2) Remember we’re are not fully opened. Bars, seated dining with service (indoor or outdoor), amusements (water parks, putt-putt, movies, hair salons) all remain closed. These decisions are made by our governor and not local officials---and definitely not the owners or employees of local businesses. Don’t take out your frustrations or disagreement with these policies on them!
3) For what it’s worth our liquor stores are open.
4) Are your local grocery stores, big box stores and pharmacies lacking inventories of meats, canned goods, paper products, disinfectants and the like? So are ours—and we’ve been short of these items since February when only 40,000 of us were living here. Now that our daily population is poised to rise to 80,000 to 200,000 a day (depending upon how many visitors actually decide to vacation here) remember to buy only what you need for your stay. The last thing we need to see on social media are photos of tourists buying essential goods in excess of a week’s use---especially those of us who are supporting the reopening and expecting our visitors to act responsibly. We can’t defend the re-opening if visitors are irresponsible.
5) Be patient—especially with food orders from restaurants. Takeout and curbside pickup is available and more restaurants are re-opening daily. But these owners are still suffering losses---they have rents and mortgages that are based on the size and volume of their business space. No amount of take-out is going to cover costs for a restaurant that usually serves up hundreds of plates to seated diners every day. Phone lines will be busy and wait times for food pickup extended as everyone—including locals- are utilizing the takeout option.
6) Tip more than usual. On a typical lunch or dinner session during a normal tourist season a server would be handling multiple tables that turn over three or four times. The average ticket might be well over $100 and even more for larger parties, especially since beer, wine and mixed drinks are often included. Take-out orders will mean significantly fewer diners and smaller tickets. And many customers don’t see the need to tip well for takeout. Change that habit. Tip as if you were dining in, remember it is very expensive to live here, and make that tip as large as you can!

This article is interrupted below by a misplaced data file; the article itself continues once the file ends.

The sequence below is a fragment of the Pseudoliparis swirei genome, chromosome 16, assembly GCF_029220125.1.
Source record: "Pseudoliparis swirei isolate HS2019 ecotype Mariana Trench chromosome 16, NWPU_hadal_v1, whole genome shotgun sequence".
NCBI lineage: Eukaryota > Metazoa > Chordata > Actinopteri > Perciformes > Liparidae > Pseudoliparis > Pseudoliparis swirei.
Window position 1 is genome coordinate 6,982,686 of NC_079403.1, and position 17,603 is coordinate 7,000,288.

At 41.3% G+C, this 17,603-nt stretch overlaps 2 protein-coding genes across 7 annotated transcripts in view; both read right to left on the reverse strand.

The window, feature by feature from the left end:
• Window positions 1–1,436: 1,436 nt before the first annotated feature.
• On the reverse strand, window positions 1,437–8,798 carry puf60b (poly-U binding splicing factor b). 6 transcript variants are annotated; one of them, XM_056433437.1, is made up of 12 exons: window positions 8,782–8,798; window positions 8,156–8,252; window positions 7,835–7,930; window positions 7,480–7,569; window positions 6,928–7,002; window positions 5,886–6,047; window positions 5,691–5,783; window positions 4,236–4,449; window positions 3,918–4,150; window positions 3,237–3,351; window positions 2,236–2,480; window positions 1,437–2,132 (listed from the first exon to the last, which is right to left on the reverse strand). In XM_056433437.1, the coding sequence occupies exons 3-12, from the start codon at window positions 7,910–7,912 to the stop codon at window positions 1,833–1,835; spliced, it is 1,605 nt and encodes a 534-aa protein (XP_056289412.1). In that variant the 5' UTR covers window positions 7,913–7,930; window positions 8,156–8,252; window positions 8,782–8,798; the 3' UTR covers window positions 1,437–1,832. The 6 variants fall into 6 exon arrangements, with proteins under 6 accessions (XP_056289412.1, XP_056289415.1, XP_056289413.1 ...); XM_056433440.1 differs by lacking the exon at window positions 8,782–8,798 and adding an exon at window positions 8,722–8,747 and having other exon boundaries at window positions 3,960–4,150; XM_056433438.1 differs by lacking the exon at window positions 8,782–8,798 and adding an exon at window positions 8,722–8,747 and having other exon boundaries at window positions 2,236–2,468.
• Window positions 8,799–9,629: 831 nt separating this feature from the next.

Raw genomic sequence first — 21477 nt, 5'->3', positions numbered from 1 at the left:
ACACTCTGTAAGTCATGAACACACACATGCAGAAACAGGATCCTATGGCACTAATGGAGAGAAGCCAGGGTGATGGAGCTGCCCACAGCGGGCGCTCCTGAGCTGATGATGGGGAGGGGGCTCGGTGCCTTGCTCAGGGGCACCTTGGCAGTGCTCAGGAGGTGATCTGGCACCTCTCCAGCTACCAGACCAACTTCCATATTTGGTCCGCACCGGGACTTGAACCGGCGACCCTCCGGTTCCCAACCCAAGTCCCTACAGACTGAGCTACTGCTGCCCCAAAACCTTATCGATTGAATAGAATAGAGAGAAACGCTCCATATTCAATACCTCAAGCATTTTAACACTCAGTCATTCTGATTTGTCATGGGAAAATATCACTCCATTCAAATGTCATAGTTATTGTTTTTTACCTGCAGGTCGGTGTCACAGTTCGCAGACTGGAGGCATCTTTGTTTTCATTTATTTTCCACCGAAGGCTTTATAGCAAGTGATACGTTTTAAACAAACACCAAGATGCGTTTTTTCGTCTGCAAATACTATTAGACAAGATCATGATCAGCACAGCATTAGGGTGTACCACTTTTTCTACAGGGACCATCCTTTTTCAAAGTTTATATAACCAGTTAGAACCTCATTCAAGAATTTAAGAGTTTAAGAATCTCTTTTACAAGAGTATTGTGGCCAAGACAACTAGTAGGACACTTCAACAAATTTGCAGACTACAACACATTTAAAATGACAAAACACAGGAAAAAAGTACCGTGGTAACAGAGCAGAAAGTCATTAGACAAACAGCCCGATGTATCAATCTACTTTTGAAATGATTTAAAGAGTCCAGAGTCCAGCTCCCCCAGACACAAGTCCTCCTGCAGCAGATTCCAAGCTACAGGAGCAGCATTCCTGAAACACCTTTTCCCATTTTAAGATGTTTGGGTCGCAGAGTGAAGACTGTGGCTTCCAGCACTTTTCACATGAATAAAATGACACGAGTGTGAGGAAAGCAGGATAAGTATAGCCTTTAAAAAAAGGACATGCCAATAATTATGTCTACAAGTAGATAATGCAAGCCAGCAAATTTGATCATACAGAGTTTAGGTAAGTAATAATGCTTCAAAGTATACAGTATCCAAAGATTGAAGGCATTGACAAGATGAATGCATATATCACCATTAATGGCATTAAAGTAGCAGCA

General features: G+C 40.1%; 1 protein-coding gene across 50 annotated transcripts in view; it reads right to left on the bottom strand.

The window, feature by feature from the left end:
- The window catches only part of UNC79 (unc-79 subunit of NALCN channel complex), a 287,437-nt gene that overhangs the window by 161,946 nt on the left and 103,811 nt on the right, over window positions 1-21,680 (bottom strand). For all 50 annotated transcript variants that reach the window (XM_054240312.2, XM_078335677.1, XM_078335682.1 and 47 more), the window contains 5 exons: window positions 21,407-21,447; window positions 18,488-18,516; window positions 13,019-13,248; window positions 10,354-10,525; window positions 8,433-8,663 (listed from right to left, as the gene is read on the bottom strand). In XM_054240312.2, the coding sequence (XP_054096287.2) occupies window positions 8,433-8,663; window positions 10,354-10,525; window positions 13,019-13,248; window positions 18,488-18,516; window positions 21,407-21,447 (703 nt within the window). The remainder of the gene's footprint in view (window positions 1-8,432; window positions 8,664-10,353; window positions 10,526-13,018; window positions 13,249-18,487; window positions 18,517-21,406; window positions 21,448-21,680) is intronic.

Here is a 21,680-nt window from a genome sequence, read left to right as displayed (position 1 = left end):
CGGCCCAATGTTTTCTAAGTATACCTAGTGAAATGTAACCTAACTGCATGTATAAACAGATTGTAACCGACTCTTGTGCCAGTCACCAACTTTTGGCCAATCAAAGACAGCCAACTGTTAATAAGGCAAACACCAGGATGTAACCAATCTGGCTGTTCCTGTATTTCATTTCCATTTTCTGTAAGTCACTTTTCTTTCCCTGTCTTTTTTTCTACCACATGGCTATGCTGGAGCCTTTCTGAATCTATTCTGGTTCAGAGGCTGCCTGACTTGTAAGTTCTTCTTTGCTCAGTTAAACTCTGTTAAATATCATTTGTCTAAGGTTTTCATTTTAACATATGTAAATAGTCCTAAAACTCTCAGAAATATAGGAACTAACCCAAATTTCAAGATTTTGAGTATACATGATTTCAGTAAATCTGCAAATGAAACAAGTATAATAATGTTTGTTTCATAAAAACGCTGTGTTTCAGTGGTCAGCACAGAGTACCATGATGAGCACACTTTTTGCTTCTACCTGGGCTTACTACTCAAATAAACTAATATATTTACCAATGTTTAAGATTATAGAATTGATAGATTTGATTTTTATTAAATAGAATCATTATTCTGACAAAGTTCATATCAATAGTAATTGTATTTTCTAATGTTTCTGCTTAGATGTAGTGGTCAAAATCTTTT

7) We’re not a food delivery kind of place. Grubhub, Uber Eats and the like have never gained a foothold here for many reasons and while some restaurants have added delivery during the off-season to stay alive amidst thus crisis we don’t have the staff or employee base here to run the kind of food delivery options you may have access to back home.
8) And speaking of staff---we are very short-handed. The Outer Banks boasts just under 40,000 residents. We don’t have enough young locals to handle the daily 200,000+ population present in the tourist season. And housing here is too expensive to attract summer help from outlying areas such as college students looking for summer jobs. For the past decade we’ve relied on international students—as many as 3,000 to man our stores, restaurants and amusements during the summer.
Those workers have not been allowed into the country this year as part of the COVID restrictions on immigration—meaning everyone is in the same boat labor wise. With some businesses closed it’s likely some of that void can be filled with unemployed local workers—but if the visitor numbers are large there’s going to be a shortage of workers. So once again—patience is the key.
So—please do come to the Outer Banks. We need you and we miss you. I for one enjoy mingling with our visitors in the summer so I’ll miss sitting with you at a bar or talking on a beach.
But perhaps 2021 will be different. For this year enjoy the outdoors, stay safe in your rental homes and condos and remember—everyone who is working those front lines are taking a risk—they deserve respect, patience, appreciation and concern for their health! Make it good experience for all of us!